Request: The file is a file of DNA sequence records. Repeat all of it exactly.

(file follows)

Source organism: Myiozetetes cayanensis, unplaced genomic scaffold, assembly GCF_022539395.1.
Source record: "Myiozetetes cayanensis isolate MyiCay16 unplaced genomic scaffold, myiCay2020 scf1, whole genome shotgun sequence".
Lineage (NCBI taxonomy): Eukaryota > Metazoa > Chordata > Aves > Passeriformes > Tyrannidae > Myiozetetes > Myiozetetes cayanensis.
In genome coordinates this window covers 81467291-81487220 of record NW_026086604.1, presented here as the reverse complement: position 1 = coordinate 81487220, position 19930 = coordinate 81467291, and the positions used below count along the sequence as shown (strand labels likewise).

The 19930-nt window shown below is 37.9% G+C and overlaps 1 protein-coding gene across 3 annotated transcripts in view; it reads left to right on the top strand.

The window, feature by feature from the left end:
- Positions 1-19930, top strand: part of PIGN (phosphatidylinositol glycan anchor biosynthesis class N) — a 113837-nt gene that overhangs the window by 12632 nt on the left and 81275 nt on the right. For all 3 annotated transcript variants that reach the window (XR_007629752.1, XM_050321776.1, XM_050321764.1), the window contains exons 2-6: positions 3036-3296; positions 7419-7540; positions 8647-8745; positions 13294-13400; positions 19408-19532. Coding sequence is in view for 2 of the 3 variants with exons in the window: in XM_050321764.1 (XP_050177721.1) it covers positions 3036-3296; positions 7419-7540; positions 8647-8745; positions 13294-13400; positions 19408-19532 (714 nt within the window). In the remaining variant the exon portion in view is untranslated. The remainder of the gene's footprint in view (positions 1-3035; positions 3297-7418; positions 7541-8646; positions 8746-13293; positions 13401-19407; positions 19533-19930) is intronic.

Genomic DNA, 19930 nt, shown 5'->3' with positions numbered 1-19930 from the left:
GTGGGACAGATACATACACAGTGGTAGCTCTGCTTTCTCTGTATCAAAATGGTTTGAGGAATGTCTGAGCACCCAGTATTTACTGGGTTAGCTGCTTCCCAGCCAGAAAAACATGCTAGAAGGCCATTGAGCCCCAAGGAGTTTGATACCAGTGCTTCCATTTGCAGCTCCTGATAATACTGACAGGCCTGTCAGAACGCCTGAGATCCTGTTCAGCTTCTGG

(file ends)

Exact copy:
Source organism: Myiozetetes cayanensis, unplaced genomic scaffold, assembly GCF_022539395.1.
Source record: "Myiozetetes cayanensis isolate MyiCay16 unplaced genomic scaffold, myiCay2020 scf1, whole genome shotgun sequence".
Lineage (NCBI taxonomy): Eukaryota > Metazoa > Chordata > Aves > Passeriformes > Tyrannidae > Myiozetetes > Myiozetetes cayanensis.
In genome coordinates this window covers 81467291-81487220 of record NW_026086604.1, presented here as the reverse complement: position 1 = coordinate 81487220, position 19930 = coordinate 81467291, and the positions used below count along the sequence as shown (strand labels likewise).

The 19930-nt window shown below is 37.9% G+C and overlaps 1 protein-coding gene across 3 annotated transcripts in view; it reads left to right on the top strand.

The window, feature by feature from the left end:
- Positions 1-19930, top strand: part of PIGN (phosphatidylinositol glycan anchor biosynthesis class N) — a 113837-nt gene that overhangs the window by 12632 nt on the left and 81275 nt on the right. For all 3 annotated transcript variants that reach the window (XR_007629752.1, XM_050321776.1, XM_050321764.1), the window contains exons 2-6: positions 3036-3296; positions 7419-7540; positions 8647-8745; positions 13294-13400; positions 19408-19532. Coding sequence is in view for 2 of the 3 variants with exons in the window: in XM_050321764.1 (XP_050177721.1) it covers positions 3036-3296; positions 7419-7540; positions 8647-8745; positions 13294-13400; positions 19408-19532 (714 nt within the window). In the remaining variant the exon portion in view is untranslated. The remainder of the gene's footprint in view (positions 1-3035; positions 3297-7418; positions 7541-8646; positions 8746-13293; positions 13401-19407; positions 19533-19930) is intronic.

Genomic DNA, 19930 nt, shown 5'->3' with positions numbered 1-19930 from the left:
GTGGGACAGATACATACACAGTGGTAGCTCTGCTTTCTCTGTATCAAAATGGTTTGAGGAATGTCTGAGCACCCAGTATTTACTGGGTTAGCTGCTTCCCAGCCAGAAAAACATGCTAGAAGGCCATTGAGCCCCAAGGAGTTTGATACCAGTGCTTCCATTTGCAGCTCCTGATAATACTGACAGGCCTGTCAGAACGCCTGAGATCCTGTTCAGCTTCTGG